Project Highlights:

  • This project will unravel the least understood and most intriguing processes of plate tectonics: subduction initiation
  • This project will apply a recently developed geochronological method (Lu-Af) to date rocks formed during past subduction initiation events
  • The project will require field work in the Balkan ophiolites (Serbia, Albania, Macedonia, and Greece) and lab work in several world-leading geochronological and palaeomagnetic laboratories.

Plate tectonics is the most unifying and revolutionary theory in Earth sciences. However, 50 years after its formulation fundamental questions about how plate tectonics works still remain unanswered. In particular, the formation of new subduction zones (whereby one tectonic plate starts to sink underneath another one) is poorly understood. Current models suggest that subduction can either initiate spontaneously due to gravitational instability, or be induced by external tectonic forces. In the last decade ophiolites (emerged relics of ancient oceanic lithosphere) have been crucial to study subduction initiation processes. Most ophiolites, in fact, form during subduction initiation above an incipient subduction zone. A recent work in the Oman ophiolite (Guilmette et al., 2018) used the time lag between the formation of the ophiolitic crust and the formation of the metamorphic layer found at its base to discriminate between forced and spontaneous subduction initiation. These metamorphic rocks, known as metamorphic sole, are key to constrain the age of subduction initiation as they form during the initial moment of subduction development. A substantial difference between the ages of ophiolitic crust and metamorphic sole would indicate a forced subduction initiation, while similar ages would suggest a spontaneous subduction initiation.

The primary aim of this project is to reconstruct the style (spontaneous vs. forced) of a past, major subduction initiation event to understand the possible mechanisms and causes behind the inception of a subduction zone. The ideal natural laboratory to study subduction initiation processes is an ophiolite belt running for hundreds of kilometers from the Alps in northern Italy to the Dinarides and Hellenides in the Balkan Peninsula. These ophiolites are relics of oceanic lithosphere formed during, and as a result of a major subduction initiation event occurred within the Neotethys Ocean during the Jurassic. Available geochronological ages from both the crust and metamorphic sole of the Balkan ophiolites are similar, suggesting a spontaneous subduction initiation. However, ages from the ophiolitic crust are sparse and those from the metamorphic sole used Ar39-Ar40 method, which does not date the actual metamorphism but rather the cooling occurring after it. Obtaining new ages from these ophiolites is key to better understand one of the major subduction initiation events of the Earth’s history.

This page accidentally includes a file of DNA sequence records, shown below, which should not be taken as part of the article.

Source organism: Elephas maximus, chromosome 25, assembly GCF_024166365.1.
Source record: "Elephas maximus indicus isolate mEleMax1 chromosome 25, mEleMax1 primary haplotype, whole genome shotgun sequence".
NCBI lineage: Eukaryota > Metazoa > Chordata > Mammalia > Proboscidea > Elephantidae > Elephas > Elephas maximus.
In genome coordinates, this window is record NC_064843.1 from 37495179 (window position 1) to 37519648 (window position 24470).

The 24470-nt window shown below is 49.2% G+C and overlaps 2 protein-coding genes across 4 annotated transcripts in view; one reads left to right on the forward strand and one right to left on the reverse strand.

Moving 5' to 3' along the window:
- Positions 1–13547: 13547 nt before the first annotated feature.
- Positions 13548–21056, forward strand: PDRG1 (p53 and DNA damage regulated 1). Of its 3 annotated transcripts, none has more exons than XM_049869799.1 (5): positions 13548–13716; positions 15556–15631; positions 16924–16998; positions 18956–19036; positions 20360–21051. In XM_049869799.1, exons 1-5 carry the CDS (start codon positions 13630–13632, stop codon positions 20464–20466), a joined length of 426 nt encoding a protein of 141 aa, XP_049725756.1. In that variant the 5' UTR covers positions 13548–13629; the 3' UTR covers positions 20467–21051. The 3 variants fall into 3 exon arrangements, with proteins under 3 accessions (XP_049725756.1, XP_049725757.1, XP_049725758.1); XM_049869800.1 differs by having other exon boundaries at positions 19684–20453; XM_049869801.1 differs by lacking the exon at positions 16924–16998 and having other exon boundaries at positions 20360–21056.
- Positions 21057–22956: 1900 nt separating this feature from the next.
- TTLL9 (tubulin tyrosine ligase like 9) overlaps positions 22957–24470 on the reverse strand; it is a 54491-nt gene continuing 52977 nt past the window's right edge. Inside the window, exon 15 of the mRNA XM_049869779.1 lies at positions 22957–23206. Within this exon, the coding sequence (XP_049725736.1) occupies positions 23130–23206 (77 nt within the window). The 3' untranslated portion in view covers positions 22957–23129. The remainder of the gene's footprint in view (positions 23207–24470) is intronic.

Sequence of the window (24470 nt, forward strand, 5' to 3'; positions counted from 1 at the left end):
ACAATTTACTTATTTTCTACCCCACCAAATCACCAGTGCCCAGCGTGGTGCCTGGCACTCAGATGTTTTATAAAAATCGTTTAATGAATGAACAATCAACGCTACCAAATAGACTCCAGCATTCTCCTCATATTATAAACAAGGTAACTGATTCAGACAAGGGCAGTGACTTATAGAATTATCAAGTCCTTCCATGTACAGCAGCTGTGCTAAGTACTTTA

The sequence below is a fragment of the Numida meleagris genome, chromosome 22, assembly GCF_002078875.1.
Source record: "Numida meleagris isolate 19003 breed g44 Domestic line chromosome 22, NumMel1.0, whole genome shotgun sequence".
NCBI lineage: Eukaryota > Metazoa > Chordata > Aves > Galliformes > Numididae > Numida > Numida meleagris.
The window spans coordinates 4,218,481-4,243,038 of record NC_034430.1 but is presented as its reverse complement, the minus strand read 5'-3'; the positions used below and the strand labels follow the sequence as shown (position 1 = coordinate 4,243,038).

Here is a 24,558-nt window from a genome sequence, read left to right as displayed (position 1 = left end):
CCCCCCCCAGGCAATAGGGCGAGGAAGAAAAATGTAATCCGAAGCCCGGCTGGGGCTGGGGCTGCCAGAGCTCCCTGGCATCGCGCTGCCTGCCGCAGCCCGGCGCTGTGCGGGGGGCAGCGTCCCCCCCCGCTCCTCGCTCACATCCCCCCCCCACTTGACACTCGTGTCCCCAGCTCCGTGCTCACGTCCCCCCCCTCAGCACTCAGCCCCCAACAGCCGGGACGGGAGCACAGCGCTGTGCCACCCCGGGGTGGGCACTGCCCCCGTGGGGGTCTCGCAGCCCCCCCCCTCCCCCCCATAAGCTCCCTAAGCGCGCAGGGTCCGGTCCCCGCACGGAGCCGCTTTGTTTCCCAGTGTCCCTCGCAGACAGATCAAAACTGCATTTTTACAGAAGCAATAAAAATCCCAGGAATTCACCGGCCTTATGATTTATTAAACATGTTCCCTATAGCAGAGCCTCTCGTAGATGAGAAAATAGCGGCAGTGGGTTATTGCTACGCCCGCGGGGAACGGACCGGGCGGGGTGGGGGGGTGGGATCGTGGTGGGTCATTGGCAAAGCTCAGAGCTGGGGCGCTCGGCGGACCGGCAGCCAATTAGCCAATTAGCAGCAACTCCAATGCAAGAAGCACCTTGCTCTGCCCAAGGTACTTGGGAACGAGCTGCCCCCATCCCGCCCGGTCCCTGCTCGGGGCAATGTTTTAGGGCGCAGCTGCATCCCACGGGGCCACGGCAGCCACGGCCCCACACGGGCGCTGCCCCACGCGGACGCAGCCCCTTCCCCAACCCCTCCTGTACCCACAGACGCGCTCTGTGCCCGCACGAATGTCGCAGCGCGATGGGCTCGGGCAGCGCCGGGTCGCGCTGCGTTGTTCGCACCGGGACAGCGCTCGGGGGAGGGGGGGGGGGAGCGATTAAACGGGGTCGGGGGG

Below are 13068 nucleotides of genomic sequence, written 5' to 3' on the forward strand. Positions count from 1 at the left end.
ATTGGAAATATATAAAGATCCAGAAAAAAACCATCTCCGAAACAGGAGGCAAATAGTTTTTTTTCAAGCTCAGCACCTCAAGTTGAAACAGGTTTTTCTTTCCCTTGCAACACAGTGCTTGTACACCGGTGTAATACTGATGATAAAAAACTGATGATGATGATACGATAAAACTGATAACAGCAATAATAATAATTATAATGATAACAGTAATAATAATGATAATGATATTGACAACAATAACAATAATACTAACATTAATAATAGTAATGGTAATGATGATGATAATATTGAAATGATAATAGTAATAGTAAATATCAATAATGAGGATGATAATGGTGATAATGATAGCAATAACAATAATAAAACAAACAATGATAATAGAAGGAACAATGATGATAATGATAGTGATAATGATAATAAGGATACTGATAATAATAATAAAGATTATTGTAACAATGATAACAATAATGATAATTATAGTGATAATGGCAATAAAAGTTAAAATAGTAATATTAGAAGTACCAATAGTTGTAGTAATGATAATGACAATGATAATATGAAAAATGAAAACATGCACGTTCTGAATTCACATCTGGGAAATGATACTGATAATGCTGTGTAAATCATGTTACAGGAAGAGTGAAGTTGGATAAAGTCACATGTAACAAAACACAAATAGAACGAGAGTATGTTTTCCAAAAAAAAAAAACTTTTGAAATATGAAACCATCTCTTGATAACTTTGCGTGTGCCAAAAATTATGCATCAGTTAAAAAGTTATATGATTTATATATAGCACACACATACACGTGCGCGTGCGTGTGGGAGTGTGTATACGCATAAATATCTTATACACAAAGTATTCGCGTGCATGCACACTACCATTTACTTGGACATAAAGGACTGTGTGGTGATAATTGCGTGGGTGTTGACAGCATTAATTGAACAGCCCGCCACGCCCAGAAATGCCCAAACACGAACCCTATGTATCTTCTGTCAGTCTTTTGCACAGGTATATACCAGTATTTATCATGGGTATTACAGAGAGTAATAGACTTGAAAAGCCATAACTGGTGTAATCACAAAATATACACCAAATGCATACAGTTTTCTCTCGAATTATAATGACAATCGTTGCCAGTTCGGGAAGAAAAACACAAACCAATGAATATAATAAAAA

Conceptual model of spontaneous and forced subduction initiation and their relationship with the ophiolite and metamorphic sole.


Two to three sampling campaigns will be carried out in Serbia, Albania, Macedonia, and Greece. Standard U-Pb geochronology on zircons will be used to date the ophiolitic crust, while the age of the metamorphic sole underlying these ophiolites will be determined using the new Lu-Af dating method on garnet (Guilmette et al., 2018).

In addition to the geochronological analysis, palaeomagnetic analysis will also be carried out to reconstruct the initial orientation of the subduction zone (Maffione et al., 2017; Maffione and van Hinsbergen, 2018). Palaeomagnetic samples will be collected from the sheeted dyke section of these ophiolites, and the paleomagnetic directions will be computed using standard palaeomagnetic techniques. A net tectonic rotation analysis (Allerton and Vine, 1987) using the computed paleomagnetic directions will then be applied to reconstruct the geometry of the subduction zone and infer the potential geodynamic causes of subduction initiation.

Training and Skills

Training in both geochronology and palaeomagnetism will be provided by the main supervisor Maffione and co-supervisors. Also, training in ophiolite geology will be provide in the field by Dr Maffione. The student will acquire new knowledge in the use of Lu-Af and U-Pb dating techniques, as well as in palaeomagnetism, rock magnetism, and the application of net tectonic rotation analysis, which has a wide application in tectonic and structural geological studies. 


Year 1: Literature review; one or two field sampling campaign in Serbia and Albania; paleomagnetic analysis of rocks from the Serbian and Albanian ophiolites; geochronological dating of these two ophiolites.

Year 2: One or two field sampling campaign in Macedonia and Greece; paleomagnetic analysis of rocks from the Macedonian and Greek ophiolites; geochronological dating of these two ophiolites.

Year 3: Continuation of the palaeomagnetic and geochronological analysis; paper and thesis writing.


Partners and collaboration (including CASE)

No partners are involved in this project.

Further Details

For further info please contact Dr Marco Maffione at: m.maffione@bham.ac.uk

For more info on the scientific activity of the main supervisor go to: www.marcomaffione.com

For further info on how to apply to this project go to the CENTA website: http://www.centa.org.uk